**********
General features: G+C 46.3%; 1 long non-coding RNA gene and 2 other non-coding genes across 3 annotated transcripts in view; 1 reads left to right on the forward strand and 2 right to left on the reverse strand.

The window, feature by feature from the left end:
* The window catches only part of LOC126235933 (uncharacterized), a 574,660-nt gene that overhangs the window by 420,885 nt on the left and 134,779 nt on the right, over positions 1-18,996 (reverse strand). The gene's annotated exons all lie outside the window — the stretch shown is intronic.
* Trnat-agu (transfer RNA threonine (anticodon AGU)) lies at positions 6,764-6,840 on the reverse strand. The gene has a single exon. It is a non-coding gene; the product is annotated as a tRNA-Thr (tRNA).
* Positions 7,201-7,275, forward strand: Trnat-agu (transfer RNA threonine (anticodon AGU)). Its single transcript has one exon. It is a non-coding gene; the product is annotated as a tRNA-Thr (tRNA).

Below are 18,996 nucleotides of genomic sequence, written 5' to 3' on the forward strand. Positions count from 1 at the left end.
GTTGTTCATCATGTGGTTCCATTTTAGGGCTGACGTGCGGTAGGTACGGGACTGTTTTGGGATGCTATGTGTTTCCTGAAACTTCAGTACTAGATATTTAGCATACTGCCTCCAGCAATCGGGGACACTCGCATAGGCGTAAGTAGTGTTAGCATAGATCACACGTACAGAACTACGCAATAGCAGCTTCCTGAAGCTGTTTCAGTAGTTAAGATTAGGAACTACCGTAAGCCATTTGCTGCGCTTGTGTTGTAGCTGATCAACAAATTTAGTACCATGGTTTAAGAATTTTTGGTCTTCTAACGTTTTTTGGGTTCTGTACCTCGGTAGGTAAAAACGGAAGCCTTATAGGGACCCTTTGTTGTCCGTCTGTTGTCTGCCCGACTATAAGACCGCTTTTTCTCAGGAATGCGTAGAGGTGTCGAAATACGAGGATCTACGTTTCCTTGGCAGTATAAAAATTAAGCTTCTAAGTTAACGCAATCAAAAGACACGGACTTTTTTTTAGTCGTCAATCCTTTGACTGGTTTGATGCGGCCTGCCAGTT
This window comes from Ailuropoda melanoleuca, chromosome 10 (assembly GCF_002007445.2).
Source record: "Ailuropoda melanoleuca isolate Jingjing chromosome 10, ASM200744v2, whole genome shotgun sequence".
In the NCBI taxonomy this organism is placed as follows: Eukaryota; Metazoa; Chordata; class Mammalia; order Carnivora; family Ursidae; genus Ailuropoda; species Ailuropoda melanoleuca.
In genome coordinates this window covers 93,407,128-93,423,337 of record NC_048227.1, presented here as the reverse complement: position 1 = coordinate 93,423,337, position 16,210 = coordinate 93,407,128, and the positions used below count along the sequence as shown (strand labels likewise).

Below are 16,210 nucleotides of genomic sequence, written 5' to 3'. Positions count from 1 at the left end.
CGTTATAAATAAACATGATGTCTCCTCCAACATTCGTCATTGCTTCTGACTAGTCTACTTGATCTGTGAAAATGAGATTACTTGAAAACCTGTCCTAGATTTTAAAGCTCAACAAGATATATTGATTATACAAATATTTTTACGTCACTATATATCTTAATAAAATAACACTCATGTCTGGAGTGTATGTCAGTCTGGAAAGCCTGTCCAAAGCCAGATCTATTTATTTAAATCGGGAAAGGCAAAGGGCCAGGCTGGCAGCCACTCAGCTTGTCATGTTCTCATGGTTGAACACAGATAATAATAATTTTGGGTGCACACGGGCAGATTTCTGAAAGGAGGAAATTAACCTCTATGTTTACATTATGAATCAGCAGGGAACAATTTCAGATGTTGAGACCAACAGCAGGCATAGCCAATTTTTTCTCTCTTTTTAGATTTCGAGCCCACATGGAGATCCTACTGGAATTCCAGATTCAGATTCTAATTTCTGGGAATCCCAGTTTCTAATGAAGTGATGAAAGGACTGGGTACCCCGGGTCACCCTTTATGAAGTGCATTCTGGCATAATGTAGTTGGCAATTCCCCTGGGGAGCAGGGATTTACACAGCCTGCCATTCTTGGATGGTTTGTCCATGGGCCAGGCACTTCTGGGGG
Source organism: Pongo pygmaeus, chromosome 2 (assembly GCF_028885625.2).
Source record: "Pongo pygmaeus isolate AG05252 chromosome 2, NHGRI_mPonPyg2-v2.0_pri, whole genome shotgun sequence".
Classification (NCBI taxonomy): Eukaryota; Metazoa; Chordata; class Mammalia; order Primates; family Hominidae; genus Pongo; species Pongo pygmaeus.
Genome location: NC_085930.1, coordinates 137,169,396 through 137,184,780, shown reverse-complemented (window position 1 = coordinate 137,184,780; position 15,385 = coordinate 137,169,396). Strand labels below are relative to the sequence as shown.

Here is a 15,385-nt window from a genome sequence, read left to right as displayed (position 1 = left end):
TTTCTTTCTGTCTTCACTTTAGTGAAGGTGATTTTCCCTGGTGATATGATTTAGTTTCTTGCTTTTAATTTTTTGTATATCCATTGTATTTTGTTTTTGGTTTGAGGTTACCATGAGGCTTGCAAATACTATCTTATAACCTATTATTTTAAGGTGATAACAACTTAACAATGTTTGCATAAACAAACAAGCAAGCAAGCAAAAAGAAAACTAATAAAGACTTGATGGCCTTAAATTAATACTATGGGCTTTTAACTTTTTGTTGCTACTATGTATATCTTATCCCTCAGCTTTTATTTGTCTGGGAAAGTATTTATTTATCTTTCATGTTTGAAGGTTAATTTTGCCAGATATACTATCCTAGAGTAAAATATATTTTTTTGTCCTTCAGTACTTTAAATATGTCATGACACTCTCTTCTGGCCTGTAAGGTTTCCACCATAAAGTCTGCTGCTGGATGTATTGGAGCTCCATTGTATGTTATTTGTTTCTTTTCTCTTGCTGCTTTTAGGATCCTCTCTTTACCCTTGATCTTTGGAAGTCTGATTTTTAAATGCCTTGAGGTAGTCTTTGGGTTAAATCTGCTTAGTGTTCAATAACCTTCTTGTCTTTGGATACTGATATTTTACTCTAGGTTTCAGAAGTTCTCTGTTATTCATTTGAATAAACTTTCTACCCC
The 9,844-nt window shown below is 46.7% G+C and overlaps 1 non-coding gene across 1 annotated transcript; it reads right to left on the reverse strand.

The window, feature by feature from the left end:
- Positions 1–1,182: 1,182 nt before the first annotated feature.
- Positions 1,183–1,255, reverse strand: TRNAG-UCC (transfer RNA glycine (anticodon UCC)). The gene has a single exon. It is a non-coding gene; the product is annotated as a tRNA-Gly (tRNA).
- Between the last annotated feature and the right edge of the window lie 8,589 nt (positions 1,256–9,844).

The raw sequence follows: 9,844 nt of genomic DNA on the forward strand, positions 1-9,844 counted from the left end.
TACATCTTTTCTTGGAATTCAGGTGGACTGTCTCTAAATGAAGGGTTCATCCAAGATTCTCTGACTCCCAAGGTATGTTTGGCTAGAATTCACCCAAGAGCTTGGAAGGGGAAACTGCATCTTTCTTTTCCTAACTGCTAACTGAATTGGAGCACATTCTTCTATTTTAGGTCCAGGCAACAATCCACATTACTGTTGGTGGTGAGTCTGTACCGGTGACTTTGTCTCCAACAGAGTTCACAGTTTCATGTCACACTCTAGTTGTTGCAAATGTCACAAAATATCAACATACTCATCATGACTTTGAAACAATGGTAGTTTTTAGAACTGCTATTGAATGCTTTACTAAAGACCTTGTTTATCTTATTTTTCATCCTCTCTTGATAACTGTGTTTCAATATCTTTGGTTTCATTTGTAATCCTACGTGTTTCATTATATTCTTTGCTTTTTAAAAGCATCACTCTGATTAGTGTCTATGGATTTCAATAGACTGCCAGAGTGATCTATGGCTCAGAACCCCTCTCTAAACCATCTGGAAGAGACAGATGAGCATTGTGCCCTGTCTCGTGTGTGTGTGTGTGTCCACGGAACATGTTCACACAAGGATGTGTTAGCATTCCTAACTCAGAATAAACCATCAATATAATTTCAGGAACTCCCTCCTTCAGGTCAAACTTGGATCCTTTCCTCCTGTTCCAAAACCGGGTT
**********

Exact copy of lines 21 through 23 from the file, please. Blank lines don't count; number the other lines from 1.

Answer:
The window, feature by feature from the left end:
- Positions 1–1,182: 1,182 nt before the first annotated feature.
- Positions 1,183–1,255, reverse strand: TRNAG-UCC (transfer RNA glycine (anticodon UCC)). The gene has a single exon. It is a non-coding gene; the product is annotated as a tRNA-Gly (tRNA).